Foods for a Post-Diarrhea Diet

How to Maintain Good Nutrition While Recovering

Chicken broth soup with crackers and rice cakes

Verywell / Zorica Lakonic

Recovering from diarrhea requires a careful selection of what you do or don't eat. However, no one can live on the BRAT diet indefinitely. Whether you are just getting over a bout of gastroenteritis or suffer from diarrhea-predominant IBS (IBS-D), at some point you will need to expand your diet to ensure the proper intake of nutrients.

Safe foods for a post-diarrhea diet.
Laura Porter / Verywell

While the BRAT diet—consisting of banana, rice, applesauce, and toast—has long been considered an effective home remedy for diarrhea, recent research suggests that it may not be appropriate for all people, especially children.

Moreover, limiting a diet to these four foods can severely quickly deprive a person of much-needed energy, fat, protein, fiber, vitamin A, vitamin B12, and calcium.

Dietary Principles

Once you've gone through the acute symptoms of diarrhea, many people will advise you to avoid fiber because it can contribute to watery stools. But, this is not necessarily true. It depends largely on the type of dietary fiber you consume:

  • Soluble fiber can be dissolved in water and readily ferment in the colon. These types of fiber can be prebiotic, adding to healthy bacteria in the stomach, while delaying the speed by which stools pass through and exit the body.
  • Insoluble fiber does not dissolve in the body but rather absorbs water as it passes through the digestive tract, softening and loosing stools in the process.

As such, you will need to focus on foods with soluble fiber to aid in the recovery of your intestinal flora while building more solid stools.

Some gastroenterologists will also recommend a low-FODMAP diet for people with IBS. The diet involves the restriction of certain carbohydrate-containing foods described by the acronym FODMAP (fermentable oligo-, di-, monosaccharides, and polyols).

Unlike the BRAT diet, the FODMAP diet can be maintained on a long-term basis, ideally under the supervision of a dietitian to ensure that adequate nutrition is being consumed.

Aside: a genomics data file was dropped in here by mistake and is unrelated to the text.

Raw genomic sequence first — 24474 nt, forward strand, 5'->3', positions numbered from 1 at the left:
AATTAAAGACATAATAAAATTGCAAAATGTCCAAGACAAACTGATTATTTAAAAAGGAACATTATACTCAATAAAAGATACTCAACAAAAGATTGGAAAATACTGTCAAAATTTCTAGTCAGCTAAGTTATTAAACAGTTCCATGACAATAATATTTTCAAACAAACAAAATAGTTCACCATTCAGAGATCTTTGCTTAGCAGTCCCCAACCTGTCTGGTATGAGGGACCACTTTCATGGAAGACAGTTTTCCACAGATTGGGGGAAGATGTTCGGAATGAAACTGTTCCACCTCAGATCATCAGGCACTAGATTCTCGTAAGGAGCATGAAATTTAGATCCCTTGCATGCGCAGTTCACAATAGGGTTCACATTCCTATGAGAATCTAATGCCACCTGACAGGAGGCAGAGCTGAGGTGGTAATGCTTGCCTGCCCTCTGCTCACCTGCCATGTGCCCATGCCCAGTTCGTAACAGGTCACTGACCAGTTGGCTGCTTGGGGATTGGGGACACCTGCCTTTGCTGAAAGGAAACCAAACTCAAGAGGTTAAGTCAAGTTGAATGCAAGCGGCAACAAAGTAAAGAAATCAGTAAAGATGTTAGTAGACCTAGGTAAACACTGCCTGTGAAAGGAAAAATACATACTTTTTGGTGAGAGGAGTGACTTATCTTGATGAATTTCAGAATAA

Breakfast Foods

While bananas, applesauce, and toast can continue to fit into the dietary routine, you will want to add some protein and probiotic foods as well (such as yogurt).

Safe breakfast items include:

  • Crisp rice cereal
  • Eggs boiled or scrambled with a minimum of butter or oil
  • Oatmeal, cream of wheat, farina, or rice porridge
  • Plain, low-fat yogurt with live bacterial culture
  • Pancakes or waffles without syrup (check to ensure the product or mix does not contain fully or even partially hydrogenated oils)
  • Unflavored rice cakes

For the moment, you will want to skip anything but a small portion of non-fat milk with your cereal. With the exception of yogurt, dairy tends to contribute to diarrhea symptoms rather than resolve them. Similarly, with the exception of bananas, avoid eating fruit. This includes fresh apples.

Lunch and Dinner Foods

Lunch and dinner would focus on the increased intake of protein, the avoidance of excessive fats, and the addition of certain carbohydrates to help bind watery stools.

Safe food options include:

  • Canned tuna packed in water (not oil)
  • A small portion of lean chicken, turkey, or pork
  • Chicken broth
  • Crackers
  • Salty pretzels
  • Plain pasta or noodles
  • Sandwich with lean lunch meat (avoid whole-grain bread)
  • Mashed potatoes, sweet potatoes, or winter squash
  • A small portion of carrots, green beans, mushrooms, beets, asparagus tips, or peeled zucchini